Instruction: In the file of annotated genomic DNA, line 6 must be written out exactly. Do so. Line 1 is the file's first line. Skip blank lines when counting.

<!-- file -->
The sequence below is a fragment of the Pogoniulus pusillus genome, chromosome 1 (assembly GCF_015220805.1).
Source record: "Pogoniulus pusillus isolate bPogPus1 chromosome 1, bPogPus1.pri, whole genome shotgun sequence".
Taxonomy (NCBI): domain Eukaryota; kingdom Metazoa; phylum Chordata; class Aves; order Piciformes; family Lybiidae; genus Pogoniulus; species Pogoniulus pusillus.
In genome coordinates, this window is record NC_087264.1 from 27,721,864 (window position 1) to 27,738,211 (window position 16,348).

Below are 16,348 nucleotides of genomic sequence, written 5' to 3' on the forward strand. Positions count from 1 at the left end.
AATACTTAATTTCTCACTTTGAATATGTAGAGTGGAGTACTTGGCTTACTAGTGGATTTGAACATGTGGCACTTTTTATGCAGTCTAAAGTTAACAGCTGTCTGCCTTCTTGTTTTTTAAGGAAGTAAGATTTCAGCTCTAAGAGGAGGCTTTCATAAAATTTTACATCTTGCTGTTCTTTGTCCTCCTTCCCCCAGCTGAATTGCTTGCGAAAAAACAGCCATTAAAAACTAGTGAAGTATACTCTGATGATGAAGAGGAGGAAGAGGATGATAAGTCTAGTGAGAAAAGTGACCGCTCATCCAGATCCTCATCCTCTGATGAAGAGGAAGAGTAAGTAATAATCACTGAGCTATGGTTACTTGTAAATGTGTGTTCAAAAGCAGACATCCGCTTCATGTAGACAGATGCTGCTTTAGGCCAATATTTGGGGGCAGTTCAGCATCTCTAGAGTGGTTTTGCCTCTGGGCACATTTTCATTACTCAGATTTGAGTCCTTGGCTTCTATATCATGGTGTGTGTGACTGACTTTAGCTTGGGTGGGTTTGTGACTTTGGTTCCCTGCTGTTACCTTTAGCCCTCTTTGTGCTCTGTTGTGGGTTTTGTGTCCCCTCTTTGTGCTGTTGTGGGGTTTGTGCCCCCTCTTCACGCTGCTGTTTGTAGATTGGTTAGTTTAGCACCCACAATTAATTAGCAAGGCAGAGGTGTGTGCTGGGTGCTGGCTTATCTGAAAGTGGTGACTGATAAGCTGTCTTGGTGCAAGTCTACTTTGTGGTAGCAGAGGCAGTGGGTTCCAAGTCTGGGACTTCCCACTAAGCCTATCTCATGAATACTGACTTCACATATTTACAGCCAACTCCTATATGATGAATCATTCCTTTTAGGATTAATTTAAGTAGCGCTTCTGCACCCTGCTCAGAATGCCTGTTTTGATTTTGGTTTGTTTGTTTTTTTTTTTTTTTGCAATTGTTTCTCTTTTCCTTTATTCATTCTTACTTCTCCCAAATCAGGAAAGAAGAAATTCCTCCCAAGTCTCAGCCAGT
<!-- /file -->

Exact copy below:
AATACTTAATTTCTCACTTTGAATATGTAGAGTGGAGTACTTGGCTTACTAGTGGATTTGAACATGTGGCACTTTTTATGCAGTCTAAAGTTAACAGCTGTCTGCCTTCTTGTTTTTTAAGGAAGTAAGATTTCAGCTCTAAGAGGAGGCTTTCATAAAATTTTACATCTTGCTGTTCTTTGTCCTCCTTCCCCCAGCTGAATTGCTTGCGAAAAAACAGCCATTAAAAACTAGTGAAGTATACTCTGATGATGAAGAGGAGGAAGAGGATGATAAGTCTAGTGAGAAAAGTGACCGCTCATCCAGATCCTCATCCTCTGATGAAGAGGAAGAGTAAGTAATAATCACTGAGCTATGGTTACTTGTAAATGTGTGTTCAAAAGCAGACATCCGCTTCATGTAGACAGATGCTGCTTTAGGCCAATATTTGGGGGCAGTTCAGCATCTCTAGAGTGGTTTTGCCTCTGGGCACATTTTCATTACTCAGATTTGAGTCCTTGGCTTCTATATCATGGTGTGTGTGACTGACTTTAGCTTGGGTGGGTTTGTGACTTTGGTTCCCTGCTGTTACCTTTAGCCCTCTTTGTGCTCTGTTGTGGGTTTTGTGTCCCCTCTTTGTGCTGTTGTGGGGTTTGTGCCCCCTCTTCACGCTGCTGTTTGTAGATTGGTTAGTTTAGCACCCACAATTAATTAGCAAGGCAGAGGTGTGTGCTGGGTGCTGGCTTATCTGAAAGTGGTGACTGATAAGCTGTCTTGGTGCAAGTCTACTTTGTGGTAGCAGAGGCAGTGGGTTCCAAGTCTGGGACTTCCCACTAAGCCTATCTCATGAATACTGACTTCACATATTTACAGCCAACTCCTATATGATGAATCATTCCTTTTAGGATTAATTTAAGTAGCGCTTCTGCACCCTGCTCAGAATGCCTGTTTTGATTTTGGTTTGTTTGTTTTTTTTTTTTTTTGCAATTGTTTCTCTTTTCCTTTATTCATTCTTACTTCTCCCAAATCAGGAAAGAAGAAATTCCTCCCAAGTCTCAGCCAGT